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Published: Online Opinion

Conventional political analysis has Tony Abbott almost beating Julia Gillard at the last election. Much praise and kudos has been bestowed upon him for coming as close as he did to victory. I don’t see it that way. Gillard should have been wiped at the last election based on the lack of delivery by the Rudd government, compounded by spin and denial that had the electorate angry, to say the least.

Abbott should have beaten her hands down and the fact that he did not says much about the man and the party under his leadership.

Somewhat surprisingly Abbott is not liked or respected by people that might otherwise be termed supporters. His public persona makes people uneasy. They can’t roll with him, waiting always for a gaff or foot in mouth moment.

His jerky, fish in a fish-tank response with eyes popping and mouth cavitating has him better placed for French comedy than the faux gravitas of Australian politics. His barely concealed anger and naked, whatever it takes, ambition are not pleasant to behold and are redolent of student politics.

Abbott is devoid of vision and policy, his claim to be Prime Minister rests on his ability to attack Julia Gillard and the Labor Party. He makes no effort to court the swinging voter, to capture the middle ground. He is a bottom feeder, basking in the praise of the prejudiced right. It will not win him an election. It will however, increase the vote of the Independents and Greens.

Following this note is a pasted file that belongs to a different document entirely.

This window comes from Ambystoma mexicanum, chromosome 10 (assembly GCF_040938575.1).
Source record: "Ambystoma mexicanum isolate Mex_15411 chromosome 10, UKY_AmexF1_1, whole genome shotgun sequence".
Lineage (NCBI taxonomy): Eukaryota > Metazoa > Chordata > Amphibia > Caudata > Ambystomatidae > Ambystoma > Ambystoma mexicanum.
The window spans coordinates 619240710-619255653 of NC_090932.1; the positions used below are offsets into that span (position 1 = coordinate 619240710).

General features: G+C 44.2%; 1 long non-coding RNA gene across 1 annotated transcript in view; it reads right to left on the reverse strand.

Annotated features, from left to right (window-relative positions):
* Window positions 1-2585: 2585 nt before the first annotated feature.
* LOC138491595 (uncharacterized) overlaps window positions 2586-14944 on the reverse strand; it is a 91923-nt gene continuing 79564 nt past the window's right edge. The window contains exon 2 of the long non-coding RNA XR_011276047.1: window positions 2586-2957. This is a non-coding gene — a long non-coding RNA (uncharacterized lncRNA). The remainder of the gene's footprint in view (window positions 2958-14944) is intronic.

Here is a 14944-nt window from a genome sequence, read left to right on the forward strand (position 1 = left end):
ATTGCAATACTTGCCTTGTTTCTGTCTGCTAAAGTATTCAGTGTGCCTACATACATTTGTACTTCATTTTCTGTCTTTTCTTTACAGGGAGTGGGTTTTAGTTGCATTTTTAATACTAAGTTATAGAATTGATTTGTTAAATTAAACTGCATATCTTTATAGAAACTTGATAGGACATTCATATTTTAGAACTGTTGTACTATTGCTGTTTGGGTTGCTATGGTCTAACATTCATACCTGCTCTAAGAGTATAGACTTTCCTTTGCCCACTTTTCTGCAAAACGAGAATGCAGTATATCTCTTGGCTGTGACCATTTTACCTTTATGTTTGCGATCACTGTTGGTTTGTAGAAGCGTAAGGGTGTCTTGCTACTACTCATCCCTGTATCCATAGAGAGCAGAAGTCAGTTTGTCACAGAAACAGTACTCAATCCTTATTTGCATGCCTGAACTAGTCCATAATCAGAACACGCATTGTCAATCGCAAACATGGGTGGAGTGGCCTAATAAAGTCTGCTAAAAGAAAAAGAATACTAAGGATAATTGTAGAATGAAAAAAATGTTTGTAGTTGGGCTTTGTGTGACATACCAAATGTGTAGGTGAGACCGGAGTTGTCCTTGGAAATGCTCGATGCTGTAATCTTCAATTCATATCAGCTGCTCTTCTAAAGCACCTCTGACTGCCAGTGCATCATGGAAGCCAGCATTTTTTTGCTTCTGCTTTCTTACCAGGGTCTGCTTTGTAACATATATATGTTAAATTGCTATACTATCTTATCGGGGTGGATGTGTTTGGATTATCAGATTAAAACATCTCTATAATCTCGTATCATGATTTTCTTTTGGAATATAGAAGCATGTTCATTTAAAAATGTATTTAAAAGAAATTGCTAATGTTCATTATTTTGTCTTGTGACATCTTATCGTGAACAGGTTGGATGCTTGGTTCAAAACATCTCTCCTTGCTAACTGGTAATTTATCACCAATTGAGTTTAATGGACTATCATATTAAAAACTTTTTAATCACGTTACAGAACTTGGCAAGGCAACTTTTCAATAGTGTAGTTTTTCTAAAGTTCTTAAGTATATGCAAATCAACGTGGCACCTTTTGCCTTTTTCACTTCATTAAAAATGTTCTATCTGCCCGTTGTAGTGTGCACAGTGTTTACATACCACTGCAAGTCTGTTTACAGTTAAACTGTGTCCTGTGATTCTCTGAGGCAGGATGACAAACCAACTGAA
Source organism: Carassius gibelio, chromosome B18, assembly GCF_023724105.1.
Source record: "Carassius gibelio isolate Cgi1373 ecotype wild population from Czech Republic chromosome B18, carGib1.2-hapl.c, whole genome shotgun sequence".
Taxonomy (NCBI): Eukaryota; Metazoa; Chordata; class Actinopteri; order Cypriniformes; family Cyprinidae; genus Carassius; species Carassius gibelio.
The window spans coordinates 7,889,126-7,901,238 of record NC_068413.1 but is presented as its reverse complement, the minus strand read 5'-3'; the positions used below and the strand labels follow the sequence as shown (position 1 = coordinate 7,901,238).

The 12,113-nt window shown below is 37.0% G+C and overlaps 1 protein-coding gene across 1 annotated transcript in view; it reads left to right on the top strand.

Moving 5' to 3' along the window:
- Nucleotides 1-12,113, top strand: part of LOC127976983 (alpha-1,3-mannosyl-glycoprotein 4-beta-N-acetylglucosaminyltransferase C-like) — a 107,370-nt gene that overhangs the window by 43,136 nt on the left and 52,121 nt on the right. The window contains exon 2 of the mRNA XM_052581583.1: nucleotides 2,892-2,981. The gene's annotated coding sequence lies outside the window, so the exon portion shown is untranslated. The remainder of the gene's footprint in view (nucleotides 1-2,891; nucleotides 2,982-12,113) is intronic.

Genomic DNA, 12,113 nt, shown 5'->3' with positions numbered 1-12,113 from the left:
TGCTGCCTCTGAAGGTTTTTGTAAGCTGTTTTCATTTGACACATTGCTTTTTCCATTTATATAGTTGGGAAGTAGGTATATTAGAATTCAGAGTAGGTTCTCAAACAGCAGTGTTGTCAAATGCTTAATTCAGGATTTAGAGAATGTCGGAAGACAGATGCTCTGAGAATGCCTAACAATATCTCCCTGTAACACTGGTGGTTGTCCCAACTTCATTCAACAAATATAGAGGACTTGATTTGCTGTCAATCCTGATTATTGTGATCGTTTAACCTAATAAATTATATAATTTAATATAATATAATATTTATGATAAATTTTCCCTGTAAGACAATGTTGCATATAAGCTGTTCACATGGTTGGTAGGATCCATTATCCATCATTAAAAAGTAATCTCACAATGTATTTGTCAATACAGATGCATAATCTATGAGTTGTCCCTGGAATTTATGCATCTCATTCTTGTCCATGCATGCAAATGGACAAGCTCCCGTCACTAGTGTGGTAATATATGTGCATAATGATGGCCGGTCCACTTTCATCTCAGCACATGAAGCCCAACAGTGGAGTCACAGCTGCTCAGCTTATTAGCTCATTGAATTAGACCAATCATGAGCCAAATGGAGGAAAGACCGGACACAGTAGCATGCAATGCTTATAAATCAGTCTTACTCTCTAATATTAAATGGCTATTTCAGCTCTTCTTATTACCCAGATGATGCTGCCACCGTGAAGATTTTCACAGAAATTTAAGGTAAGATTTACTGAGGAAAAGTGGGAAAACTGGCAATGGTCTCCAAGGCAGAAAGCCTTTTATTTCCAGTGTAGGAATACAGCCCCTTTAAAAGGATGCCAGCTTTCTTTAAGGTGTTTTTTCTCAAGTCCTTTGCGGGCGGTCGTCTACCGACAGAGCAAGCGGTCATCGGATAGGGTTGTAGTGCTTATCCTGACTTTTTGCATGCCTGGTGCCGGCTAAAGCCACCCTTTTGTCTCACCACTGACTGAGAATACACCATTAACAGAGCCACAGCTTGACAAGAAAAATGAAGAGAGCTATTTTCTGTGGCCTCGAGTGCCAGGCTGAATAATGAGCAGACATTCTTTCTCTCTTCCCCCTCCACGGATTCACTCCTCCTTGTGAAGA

He has waxed and waned on restricting migration including the notion of banning professing muslims. He questioned the wisdom of allowing Christmas Island detainees to attend the funeral of family members in Sydney and ignorantly believes that keeping refugees in detention will act as a deterrent to other desperate asylum seekers.

He ruthlessly plays the refugee card, which means he neither understands nor seeks to understand what drives an individual to seek asylum and what are the obligations by the state and individuals, such as himself, toward asylum seekers. For a Rhodes Scholar he is poorly read; in all of his opportunistic pronouncements on refugees, there wafts about him the odour of racism and intolerance.

It does not require an overactive imagination to transport those attitudes, should, heaven forbid, he become Prime Minister, onto the most needy and desperate in our community, particularly those that might need help outside the dictates of Roman Catholic dogma.

Within his party he has unleashed and encouraged the maladroit and mendacious Scott Morrison who elicits more jeers than cheers and has done nothing to enhance his party’s prospect of election to office.

Julia Gillard fares no better. It is hard to identify what she believes in and difficult to discern any trace of vision. Her sincerity is not enhanced by her flat uninspiring delivery and her robotic hand and body movements. She appears awkward and ill at ease and manages to make an audience feel the same, if they haven’t fallen asleep from boredom during her opening remarks.

A 9 year old refugee boy is pushed from pillar to post by her feeble Minister for Immigration, Chris Bowen, and she does nothing, says nothing, so much for her forced compassion during the floods. Julia chokes in Parliament and we squirm, Bob Hawke sheds a tear and we shed with him.